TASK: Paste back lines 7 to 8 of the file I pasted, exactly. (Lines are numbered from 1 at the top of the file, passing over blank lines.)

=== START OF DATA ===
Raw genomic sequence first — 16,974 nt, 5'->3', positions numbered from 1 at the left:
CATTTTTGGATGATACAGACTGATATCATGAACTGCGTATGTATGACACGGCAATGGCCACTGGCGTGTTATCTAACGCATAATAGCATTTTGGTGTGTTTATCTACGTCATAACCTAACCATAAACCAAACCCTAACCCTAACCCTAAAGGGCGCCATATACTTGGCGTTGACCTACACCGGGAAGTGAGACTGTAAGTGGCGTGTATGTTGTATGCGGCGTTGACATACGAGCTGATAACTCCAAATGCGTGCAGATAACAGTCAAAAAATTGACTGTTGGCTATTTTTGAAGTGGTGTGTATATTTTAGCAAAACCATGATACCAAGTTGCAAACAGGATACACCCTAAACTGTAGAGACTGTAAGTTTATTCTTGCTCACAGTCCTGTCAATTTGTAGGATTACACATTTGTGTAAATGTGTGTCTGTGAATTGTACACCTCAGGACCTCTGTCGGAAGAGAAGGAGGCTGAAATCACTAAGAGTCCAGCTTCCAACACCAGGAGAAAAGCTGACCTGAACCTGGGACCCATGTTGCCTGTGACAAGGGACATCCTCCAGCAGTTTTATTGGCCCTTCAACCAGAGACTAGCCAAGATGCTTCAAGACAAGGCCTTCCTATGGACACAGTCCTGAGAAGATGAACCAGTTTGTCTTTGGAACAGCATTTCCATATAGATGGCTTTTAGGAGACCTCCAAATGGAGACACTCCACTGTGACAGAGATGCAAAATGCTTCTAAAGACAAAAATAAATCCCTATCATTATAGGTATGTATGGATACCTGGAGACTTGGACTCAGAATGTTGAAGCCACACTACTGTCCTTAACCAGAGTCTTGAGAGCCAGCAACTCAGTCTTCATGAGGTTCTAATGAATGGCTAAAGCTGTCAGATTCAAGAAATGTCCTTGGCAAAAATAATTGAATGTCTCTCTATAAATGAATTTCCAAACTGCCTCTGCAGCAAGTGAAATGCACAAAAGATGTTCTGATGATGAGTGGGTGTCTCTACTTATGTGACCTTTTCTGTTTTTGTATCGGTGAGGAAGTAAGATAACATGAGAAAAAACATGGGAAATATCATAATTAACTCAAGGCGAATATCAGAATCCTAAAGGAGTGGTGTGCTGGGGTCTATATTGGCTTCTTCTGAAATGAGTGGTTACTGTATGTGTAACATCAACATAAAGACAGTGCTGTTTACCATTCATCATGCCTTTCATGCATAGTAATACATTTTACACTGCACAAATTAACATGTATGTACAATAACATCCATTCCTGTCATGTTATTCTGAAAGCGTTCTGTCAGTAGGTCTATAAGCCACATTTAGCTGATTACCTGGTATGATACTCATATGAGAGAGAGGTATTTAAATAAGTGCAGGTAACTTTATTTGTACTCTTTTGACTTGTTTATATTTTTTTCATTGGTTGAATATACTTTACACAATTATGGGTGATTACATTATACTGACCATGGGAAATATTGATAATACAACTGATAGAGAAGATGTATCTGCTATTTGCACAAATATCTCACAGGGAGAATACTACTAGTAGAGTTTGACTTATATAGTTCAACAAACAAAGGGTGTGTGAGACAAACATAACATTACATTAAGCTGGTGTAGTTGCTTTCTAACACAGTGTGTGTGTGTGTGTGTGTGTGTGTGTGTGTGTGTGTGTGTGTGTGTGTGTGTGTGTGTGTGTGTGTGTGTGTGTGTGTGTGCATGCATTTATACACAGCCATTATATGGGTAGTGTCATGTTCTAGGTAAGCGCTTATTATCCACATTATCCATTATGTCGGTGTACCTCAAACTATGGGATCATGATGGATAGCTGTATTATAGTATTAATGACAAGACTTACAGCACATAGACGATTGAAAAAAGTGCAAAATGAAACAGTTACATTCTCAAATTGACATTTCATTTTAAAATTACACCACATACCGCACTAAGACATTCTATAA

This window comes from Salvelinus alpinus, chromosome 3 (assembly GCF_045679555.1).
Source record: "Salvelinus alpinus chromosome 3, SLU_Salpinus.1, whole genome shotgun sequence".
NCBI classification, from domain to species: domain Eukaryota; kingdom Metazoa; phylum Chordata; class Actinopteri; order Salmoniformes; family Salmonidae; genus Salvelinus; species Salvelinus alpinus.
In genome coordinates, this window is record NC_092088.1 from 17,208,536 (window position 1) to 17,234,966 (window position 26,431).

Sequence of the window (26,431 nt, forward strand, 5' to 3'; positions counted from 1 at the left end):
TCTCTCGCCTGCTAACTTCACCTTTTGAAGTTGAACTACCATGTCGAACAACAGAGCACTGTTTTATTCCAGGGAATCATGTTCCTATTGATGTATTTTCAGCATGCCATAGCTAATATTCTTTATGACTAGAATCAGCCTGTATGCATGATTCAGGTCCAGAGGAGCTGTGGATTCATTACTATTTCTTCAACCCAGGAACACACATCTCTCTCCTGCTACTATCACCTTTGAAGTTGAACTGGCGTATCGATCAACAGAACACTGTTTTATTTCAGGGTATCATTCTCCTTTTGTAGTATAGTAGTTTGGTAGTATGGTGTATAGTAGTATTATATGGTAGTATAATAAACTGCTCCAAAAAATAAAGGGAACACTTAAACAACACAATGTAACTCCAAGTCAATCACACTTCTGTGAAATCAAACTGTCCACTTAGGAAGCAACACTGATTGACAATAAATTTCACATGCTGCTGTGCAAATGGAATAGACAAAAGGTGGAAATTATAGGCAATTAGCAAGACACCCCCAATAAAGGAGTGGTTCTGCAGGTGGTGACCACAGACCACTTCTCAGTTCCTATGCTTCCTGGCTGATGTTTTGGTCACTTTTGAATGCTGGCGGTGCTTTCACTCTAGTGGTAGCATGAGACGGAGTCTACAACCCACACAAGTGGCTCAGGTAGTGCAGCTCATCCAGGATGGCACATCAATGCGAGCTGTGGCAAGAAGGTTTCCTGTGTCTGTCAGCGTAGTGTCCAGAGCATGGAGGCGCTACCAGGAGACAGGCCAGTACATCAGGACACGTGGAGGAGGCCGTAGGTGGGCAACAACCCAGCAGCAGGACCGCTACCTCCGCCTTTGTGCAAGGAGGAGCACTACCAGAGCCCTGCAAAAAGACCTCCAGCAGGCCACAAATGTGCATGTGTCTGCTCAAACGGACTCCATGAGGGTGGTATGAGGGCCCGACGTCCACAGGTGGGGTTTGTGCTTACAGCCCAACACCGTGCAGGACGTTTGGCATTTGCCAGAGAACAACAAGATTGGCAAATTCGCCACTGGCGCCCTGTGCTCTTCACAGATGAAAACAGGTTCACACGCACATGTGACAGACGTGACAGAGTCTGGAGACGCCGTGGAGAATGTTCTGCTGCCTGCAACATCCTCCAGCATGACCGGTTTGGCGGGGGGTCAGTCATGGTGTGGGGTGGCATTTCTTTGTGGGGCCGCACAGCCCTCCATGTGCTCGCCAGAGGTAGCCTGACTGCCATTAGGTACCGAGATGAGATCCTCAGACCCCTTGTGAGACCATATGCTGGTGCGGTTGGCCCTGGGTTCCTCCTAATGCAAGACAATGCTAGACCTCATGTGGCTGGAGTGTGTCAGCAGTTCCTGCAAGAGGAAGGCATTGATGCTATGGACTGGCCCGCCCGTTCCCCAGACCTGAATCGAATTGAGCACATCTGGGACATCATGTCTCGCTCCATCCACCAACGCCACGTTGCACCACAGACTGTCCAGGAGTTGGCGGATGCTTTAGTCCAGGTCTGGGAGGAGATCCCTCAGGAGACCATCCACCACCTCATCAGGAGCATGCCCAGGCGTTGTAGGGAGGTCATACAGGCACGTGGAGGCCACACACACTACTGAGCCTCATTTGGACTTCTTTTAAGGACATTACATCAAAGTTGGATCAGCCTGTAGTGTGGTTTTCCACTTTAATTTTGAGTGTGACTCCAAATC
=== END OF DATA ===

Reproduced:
Sequence of the window (26,431 nt, forward strand, 5' to 3'; positions counted from 1 at the left end):
TCTCTCGCCTGCTAACTTCACCTTTTGAAGTTGAACTACCATGTCGAACAACAGAGCACTGTTTTATTCCAGGGAATCATGTTCCTATTGATGTATTTTCAGCATGCCATAGCTAATATTCTTTATGACTAGAATCAGCCTGTATGCATGATTCAGGTCCAGAGGAGCTGTGGATTCATTACTATTTCTTCAACCCAGGAACACACATCTCTCTCCTGCTACTATCACCTTTGAAGTTGAACTGGCGTATCGATCAACAGAACACTGTTTTATTTCAGGGTATCATTCTCCTTTTGTAGTATAGTAGTTTGGTAGTATGGTGTATAGTAGTATTATATGGTAGTATAATAAACTGCTCCAAAAAATAAAGGGAACACTTAAACAACACAATGTAACTCCAAGTCAATCACACTTCTGTGAAATCAAACTGTCCACTTAGGAAGCAACACTGATTGACAATAAATTTCACATGCTGCTGTGCAAATGGAATAGACAAAAGGTGGAAATTATAGGCAATTAGCAAGACACCCCCAATAAAGGAGTGGTTCTGCAGGTGGTGACCACAGACCACTTCTCAGTTCCTATGCTTCCTGGCTGATGTTTTGGTCACTTTTGAATGCTGGCGGTGCTTTCACTCTAGTGGTAGCATGAGACGGAGTCTACAACCCACACAAGTGGCTCAGGTAGTGCAGCTCATCCAGGATGGCACATCAATGCGAGCTGTGGCAAGAAGGTTTCCTGTGTCTGTCAGCGTAGTGTCCAGAGCATGGAGGCGCTACCAGGAGACAGGCCAGTACATCAGGACACGTGGAGGAGGCCGTAGGTGGGCAACAACCCAGCAGCAGGACCGCTACCTCCGCCTTTGTGCAAGGAGGAGCACTACCAGAGCCCTGCAAAAAGACCTCCAGCAGGCCACAAATGTGCATGTGTCTGCTCAAACGGACTCCATGAGGGTGGTATGAGGGCCCGACGTCCACAGGTGGGGTTTGTGCTTACAGCCCAACACCGTGCAGGACGTTTGGCATTTGCCAGAGAACAACAAGATTGGCAAATTCGCCACTGGCGCCCTGTGCTCTTCACAGATGAAAACAGGTTCACACGCACATGTGACAGACGTGACAGAGTCTGGAGACGCCGTGGAGAATGTTCTGCTGCCTGCAACATCCTCCAGCATGACCGGTTTGGCGGGGGGTCAGTCATGGTGTGGGGTGGCATTTCTTTGTGGGGCCGCACAGCCCTCCATGTGCTCGCCAGAGGTAGCCTGACTGCCATTAGGTACCGAGATGAGATCCTCAGACCCCTTGTGAGACCATATGCTGGTGCGGTTGGCCCTGGGTTCCTCCTAATGCAAGACAATGCTAGACCTCATGTGGCTGGAGTGTGTCAGCAGTTCCTGCAAGAGGAAGGCATTGATGCTATGGACTGGCCCGCCCGTTCCCCAGACCTGAATCGAATTGAGCACATCTGGGACATCATGTCTCGCTCCATCCACCAACGCCACGTTGCACCACAGACTGTCCAGGAGTTGGCGGATGCTTTAGTCCAGGTCTGGGAGGAGATCCCTCAGGAGACCATCCACCACCTCATCAGGAGCATGCCCAGGCGTTGTAGGGAGGTCATACAGGCACGTGGAGGCCACACACACTACTGAGCCTCATTTGGACTTCTTTTAAGGACATTACATCAAAGTTGGATCAGCCTGTAGTGTGGTTTTCCACTTTAATTTTGAGTGTGACTCCAAATC